There are very few moments when you meet someone where you have more than a few minutes to make an impression. Socially, professionally or romantically the time frames and how you make an impression change. What does not change, however, is the importance confidence plays in the impression that is given off.
Let’s focus on the professional interaction today.
When I meet with a client for the first time I have 60 minutes in a scheduled session to make an impression. If the impression is good, I usually make the sale and gain a new customer. If the impression is not ideal, I don’t make the sale and probably didn’t help the person very much. Pretty straight forward right?
You need to evaluate the different types of impressions you can make. When you meet with a client they are evaluating you as much as you are them. They are evaluating you as a person, as a clinician and deciding if they are going to trust you with their body and future.
Even if you don’t “click” with a client or necessarily agree with things they are saying, being able to kill any negative assumptions or preconceptions by confidently communicating to them that you know what you are talking about and actually being able to deliver results is critical. For those golfers out there…it is like a putter; the eraser of all bad things.
If you are a therapist, MD, coach, trainer or any other professional that is in the business of getting people better, a large part of your first impression is going to ride on not only your confidence, but more importantly if you can actually get them better.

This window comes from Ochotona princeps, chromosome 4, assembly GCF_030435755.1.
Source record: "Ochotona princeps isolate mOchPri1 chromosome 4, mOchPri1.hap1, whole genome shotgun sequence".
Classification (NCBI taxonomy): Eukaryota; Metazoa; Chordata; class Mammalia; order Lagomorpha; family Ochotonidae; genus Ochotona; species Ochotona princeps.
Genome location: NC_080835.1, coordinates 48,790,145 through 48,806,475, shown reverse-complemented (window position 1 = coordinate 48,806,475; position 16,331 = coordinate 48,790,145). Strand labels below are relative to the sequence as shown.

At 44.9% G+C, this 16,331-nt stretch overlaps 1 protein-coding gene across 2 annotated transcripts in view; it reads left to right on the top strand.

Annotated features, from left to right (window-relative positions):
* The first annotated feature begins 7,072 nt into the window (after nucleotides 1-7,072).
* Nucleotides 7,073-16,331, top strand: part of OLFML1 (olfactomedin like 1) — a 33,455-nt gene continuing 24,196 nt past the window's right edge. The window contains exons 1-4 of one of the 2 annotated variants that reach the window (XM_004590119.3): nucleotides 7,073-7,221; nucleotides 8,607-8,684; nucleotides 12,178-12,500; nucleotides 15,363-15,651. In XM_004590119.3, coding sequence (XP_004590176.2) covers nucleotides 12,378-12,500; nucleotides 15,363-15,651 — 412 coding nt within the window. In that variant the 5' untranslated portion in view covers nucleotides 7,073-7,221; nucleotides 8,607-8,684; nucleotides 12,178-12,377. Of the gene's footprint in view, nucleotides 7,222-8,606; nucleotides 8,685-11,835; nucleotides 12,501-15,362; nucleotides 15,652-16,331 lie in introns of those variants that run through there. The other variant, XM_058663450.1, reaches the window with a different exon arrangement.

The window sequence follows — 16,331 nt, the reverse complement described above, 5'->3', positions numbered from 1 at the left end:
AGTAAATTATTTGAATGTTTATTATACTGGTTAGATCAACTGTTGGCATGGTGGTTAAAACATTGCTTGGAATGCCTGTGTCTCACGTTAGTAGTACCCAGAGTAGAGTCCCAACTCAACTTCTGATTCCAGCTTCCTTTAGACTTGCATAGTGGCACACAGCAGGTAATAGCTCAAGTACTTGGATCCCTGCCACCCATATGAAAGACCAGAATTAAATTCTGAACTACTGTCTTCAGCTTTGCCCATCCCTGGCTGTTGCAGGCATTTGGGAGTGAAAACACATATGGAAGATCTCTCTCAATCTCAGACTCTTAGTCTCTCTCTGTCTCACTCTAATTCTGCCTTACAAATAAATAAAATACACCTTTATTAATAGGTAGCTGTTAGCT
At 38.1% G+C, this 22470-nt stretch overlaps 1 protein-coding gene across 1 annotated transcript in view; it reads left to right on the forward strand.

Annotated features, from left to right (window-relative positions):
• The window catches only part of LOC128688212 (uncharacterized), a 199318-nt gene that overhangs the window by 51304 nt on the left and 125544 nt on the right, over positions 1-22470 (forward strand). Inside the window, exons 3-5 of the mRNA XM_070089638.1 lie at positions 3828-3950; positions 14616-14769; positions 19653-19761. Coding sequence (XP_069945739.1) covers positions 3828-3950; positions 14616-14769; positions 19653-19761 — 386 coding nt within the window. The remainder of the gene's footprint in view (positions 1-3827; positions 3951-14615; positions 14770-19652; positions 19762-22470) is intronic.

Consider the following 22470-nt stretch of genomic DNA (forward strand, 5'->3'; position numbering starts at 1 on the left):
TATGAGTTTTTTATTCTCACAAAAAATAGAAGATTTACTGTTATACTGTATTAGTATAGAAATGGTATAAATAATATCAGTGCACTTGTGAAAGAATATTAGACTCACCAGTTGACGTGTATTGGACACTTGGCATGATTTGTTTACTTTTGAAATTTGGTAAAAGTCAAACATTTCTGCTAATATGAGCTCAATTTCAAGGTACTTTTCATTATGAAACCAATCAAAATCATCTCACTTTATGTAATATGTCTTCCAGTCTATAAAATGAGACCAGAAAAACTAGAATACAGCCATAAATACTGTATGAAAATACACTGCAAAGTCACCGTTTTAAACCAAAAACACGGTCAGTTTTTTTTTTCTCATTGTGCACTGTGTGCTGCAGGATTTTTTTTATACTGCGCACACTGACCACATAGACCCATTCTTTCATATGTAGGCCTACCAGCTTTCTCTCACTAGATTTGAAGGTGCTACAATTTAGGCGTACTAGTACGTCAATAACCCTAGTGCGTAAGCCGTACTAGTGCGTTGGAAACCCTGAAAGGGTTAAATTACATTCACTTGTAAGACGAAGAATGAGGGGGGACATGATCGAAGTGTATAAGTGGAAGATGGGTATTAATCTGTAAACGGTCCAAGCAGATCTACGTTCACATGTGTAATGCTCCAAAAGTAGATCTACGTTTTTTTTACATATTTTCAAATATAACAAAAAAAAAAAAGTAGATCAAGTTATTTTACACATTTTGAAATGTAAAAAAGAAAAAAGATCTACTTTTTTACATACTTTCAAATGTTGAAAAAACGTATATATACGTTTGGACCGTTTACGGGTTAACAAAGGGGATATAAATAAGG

In my experience if there is a lack of confidence, regardless of the knowledge of the clinician, the outcome is going to be poor. Some of the brightest students that have come through our facility could write about all the different systems of training and physiological phenomenon that exist, but put them with a client and you’d think they would have trouble differentiating a person’s arm from their leg. The reaction of clients to these students is terrible and we spend most of our time working on confidence, not training.
On the flip side, when I have a student who is not as technically versed but they exude confidence and great people skills, I know that a client is going to buy into whatever they say (assuming it is not asinine). This student is going to be a great clinician if they can just up their knowledge and skills…this is when improving is easy!
The former is going to struggle with connecting and conveying a confident message that clients can latch on to and be successful with. This student or professional has a much harder road to improvement in my opinion.
Moral of the story is that no matter what you know or how good your skills are, if you don’t convey confidence to your clients you are starting out well behind in the race. If you do have amazing skills and can fix somebody immediately more times than not, well, then people may look past that initial impression and realize you actually aren’t an idiot. It is a tougher road to travel though.
If you don’t have amazing skills and are terrible with the first impression I would like to wish you luck. You have a long road ahead of you. Studying and continuing education may help you, but your best bet is to engage is training your people skills. Learn to kill other’s preconceived notions of you with confidence that is exuding from your pores.
Let me end with a great quote from the music of my younger days…In the words a music legend…”I’m not cocky, I’m confident”. Be that person!